- Date: 31/10/19
There’s just no stopping coal in Southeast Asia. Surging investments in wind and solar energy won’t be enough to shake the fuel’s dominance in the region for decades to come, according to the International Energy Agency.
Coal demand is expected to double to almost 400 million tons a year by 2040, the agency said in its Southeast Asia Energy Outlook published Wednesday. That’s 2.5% higher than its forecast from two years ago, even as renewable power capacity is seen more than tripling through 2040.
“Coal is rather resistant because it is affordable,” said Keisuke Sadamori, IEA’s director for energy markets and security. “It’s really hard for Southeast Asian countries to move away from affordable coal immediately.”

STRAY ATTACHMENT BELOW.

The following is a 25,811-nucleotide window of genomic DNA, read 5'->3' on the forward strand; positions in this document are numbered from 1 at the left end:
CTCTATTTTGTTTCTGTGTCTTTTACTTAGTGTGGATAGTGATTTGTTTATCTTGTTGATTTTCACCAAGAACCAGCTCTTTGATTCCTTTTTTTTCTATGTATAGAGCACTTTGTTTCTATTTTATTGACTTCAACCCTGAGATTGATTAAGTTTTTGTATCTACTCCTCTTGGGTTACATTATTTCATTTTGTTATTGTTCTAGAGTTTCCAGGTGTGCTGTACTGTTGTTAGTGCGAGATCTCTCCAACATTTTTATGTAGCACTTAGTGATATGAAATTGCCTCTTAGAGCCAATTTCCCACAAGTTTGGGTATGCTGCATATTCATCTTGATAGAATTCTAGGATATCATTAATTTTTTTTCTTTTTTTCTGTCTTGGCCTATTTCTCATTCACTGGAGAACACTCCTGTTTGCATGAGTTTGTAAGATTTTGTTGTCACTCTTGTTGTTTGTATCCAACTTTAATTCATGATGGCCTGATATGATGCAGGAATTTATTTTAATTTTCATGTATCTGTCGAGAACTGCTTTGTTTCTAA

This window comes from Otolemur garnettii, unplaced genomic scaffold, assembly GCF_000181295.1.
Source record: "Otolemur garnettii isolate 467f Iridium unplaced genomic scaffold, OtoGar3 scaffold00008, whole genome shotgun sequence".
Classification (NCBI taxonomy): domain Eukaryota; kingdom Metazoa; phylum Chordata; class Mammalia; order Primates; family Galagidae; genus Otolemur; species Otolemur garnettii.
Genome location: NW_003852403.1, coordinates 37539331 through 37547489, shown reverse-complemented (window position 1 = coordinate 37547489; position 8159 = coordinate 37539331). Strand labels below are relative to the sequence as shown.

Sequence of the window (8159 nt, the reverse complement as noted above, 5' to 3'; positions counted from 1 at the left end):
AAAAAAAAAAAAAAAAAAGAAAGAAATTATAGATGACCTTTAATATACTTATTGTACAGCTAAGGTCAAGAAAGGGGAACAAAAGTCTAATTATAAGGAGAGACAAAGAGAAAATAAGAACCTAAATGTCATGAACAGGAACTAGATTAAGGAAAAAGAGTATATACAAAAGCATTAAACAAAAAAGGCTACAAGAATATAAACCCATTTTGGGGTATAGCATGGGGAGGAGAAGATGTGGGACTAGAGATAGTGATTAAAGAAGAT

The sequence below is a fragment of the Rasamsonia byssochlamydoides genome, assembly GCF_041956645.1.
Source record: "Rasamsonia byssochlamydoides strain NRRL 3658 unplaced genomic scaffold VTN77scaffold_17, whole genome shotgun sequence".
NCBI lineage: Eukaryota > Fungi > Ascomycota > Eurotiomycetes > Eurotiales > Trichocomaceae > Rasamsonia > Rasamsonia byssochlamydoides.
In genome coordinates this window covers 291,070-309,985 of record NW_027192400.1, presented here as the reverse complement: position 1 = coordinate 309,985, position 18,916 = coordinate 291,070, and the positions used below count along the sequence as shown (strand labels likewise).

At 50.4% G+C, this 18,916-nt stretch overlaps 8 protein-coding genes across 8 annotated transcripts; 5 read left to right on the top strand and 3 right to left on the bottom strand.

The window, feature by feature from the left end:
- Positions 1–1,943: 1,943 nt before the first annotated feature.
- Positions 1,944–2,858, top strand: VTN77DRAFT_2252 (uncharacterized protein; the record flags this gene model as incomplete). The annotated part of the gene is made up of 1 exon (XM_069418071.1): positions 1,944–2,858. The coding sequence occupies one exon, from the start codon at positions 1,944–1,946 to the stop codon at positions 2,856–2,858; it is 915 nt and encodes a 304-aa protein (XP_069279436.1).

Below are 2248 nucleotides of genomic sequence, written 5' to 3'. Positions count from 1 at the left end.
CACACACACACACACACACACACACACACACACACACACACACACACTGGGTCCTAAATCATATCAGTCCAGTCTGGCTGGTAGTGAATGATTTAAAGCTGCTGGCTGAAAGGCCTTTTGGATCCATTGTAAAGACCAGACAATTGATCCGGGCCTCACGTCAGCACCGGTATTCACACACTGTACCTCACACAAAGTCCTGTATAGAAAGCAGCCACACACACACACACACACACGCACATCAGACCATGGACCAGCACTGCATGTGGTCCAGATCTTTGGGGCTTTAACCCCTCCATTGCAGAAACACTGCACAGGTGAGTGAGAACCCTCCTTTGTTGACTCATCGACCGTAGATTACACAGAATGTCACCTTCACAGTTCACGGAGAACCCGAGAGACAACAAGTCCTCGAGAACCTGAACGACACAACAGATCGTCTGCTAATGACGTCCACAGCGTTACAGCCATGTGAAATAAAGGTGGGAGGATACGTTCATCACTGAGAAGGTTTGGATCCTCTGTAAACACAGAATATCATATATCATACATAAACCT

The main reason for coal’s continued importance in the region is expectations for massive overall energy demand growth as populations continue to increase and become wealthier. Even though new renewable energy capacity is forecast to be installed at about twice the rate of coal through 2040, fossil fuels will still represent about 75% of total energy demand in 2040, according to the IEA.